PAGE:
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15 January, 2016 - 09:31

Forgery is false writing of a document of legal significance (or apparent legal significance!) with intent to defraud. It includes the making up of a false document or the alteration of an existing one. The writing need not be done by hand but can be by any means—typing, printing, and so forth. Documents commonly the subject of forgery are negotiable instruments (checks, money orders, and the like), deeds, receipts, contracts, and bills of lading. The forged instrument must itself be false, not merely contain a falsehood. If you fake your neighbor’s signature on one of his checks made out to cash, you have committed forgery. But if you sign a check of your own that is made out to cash, knowing that there is no money in your checking account, the instrument is not forged, though the act may be criminal if done with the intent to defraud.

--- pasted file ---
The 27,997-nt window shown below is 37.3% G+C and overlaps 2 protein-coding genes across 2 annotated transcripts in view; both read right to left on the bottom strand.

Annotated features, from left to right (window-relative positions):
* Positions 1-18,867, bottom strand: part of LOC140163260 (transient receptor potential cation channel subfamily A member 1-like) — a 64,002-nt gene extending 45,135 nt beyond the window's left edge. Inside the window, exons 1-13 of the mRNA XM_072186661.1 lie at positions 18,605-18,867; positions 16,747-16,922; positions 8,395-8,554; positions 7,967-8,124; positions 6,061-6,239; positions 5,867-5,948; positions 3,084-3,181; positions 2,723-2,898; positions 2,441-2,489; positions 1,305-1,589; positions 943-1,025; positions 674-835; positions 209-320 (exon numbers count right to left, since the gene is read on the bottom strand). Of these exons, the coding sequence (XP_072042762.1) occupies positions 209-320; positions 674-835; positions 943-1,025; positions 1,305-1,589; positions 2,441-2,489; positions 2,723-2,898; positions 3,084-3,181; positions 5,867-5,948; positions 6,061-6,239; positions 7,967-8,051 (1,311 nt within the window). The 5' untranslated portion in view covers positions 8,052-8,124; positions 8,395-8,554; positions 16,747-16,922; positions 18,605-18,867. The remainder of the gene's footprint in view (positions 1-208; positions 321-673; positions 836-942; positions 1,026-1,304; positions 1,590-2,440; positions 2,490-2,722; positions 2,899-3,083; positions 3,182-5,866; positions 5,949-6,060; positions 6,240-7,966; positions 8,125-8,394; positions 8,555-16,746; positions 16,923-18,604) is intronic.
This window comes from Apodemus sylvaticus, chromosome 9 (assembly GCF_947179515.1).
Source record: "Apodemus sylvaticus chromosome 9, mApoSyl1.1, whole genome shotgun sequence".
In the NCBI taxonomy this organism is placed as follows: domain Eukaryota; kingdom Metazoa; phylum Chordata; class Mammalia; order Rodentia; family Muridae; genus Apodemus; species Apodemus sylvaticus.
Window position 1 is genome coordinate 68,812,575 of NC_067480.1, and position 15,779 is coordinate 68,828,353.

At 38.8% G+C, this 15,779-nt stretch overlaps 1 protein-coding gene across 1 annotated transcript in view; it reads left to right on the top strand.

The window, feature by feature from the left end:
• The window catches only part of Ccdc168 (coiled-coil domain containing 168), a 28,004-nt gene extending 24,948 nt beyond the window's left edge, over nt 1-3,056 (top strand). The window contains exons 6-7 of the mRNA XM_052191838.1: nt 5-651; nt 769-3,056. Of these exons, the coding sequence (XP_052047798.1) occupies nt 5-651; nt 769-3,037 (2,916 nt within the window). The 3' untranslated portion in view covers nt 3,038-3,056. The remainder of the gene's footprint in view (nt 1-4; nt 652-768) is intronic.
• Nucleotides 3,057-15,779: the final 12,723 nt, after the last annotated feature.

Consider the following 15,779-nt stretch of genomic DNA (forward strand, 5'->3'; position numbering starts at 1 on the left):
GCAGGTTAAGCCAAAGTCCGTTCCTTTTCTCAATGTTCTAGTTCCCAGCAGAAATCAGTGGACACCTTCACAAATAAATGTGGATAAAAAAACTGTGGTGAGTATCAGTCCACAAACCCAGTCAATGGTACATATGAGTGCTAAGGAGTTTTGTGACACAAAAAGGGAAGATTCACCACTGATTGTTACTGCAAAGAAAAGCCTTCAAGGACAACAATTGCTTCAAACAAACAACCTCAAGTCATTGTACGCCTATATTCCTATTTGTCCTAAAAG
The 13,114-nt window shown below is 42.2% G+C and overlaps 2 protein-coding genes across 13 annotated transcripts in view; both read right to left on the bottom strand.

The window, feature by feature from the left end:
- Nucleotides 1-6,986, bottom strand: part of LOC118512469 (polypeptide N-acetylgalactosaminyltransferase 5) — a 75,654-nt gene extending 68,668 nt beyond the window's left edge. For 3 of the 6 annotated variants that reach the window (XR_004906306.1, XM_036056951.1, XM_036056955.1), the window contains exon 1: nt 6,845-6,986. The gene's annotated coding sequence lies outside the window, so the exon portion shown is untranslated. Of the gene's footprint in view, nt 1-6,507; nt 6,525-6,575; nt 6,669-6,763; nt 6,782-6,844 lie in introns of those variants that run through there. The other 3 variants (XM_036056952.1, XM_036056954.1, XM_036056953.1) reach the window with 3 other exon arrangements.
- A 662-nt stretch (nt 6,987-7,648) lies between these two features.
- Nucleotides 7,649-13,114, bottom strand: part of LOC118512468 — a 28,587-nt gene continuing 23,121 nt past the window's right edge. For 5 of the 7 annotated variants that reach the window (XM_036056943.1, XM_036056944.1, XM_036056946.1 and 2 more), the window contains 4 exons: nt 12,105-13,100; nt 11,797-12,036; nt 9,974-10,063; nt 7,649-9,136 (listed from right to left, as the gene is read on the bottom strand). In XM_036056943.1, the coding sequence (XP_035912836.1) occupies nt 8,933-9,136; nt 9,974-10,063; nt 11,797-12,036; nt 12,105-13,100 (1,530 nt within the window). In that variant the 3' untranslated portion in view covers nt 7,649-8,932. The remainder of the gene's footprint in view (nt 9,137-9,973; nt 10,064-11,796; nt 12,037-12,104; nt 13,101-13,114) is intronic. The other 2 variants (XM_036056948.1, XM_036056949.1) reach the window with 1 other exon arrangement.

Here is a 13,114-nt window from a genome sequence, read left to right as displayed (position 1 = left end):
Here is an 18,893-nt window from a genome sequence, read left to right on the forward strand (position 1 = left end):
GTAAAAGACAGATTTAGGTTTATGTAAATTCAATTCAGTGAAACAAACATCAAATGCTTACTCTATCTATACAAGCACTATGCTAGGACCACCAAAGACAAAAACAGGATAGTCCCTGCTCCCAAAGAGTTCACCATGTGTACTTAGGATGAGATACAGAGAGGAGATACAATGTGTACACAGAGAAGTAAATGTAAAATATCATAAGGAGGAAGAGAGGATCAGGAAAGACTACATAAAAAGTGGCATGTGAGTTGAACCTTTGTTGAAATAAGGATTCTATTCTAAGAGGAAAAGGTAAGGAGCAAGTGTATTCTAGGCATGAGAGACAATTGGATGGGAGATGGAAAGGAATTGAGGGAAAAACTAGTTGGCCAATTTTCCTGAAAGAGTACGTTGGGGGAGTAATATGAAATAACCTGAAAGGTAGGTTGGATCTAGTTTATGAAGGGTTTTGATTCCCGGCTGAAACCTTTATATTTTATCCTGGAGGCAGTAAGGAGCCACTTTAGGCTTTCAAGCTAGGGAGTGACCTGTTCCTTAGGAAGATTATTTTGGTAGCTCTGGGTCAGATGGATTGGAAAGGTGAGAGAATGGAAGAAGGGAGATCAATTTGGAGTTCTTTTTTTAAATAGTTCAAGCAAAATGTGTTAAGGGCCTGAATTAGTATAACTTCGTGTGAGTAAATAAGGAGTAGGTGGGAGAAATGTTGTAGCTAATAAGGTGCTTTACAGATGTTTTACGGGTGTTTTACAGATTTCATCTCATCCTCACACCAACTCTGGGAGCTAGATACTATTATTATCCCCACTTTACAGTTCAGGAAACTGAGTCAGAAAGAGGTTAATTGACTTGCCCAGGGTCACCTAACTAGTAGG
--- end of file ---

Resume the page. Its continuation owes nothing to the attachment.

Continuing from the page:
The mere making of a forged instrument is unlawful. So is the “uttering” (or presentation) of such an instrument, whether or not the one uttering it actually forged it. The usual example of a false signature is by no means the only way to commit forgery. If done with intent to defraud, the backdating of a document, the modification of a corporate name, or the filling in of lines left blank on a form can all constitute forgery.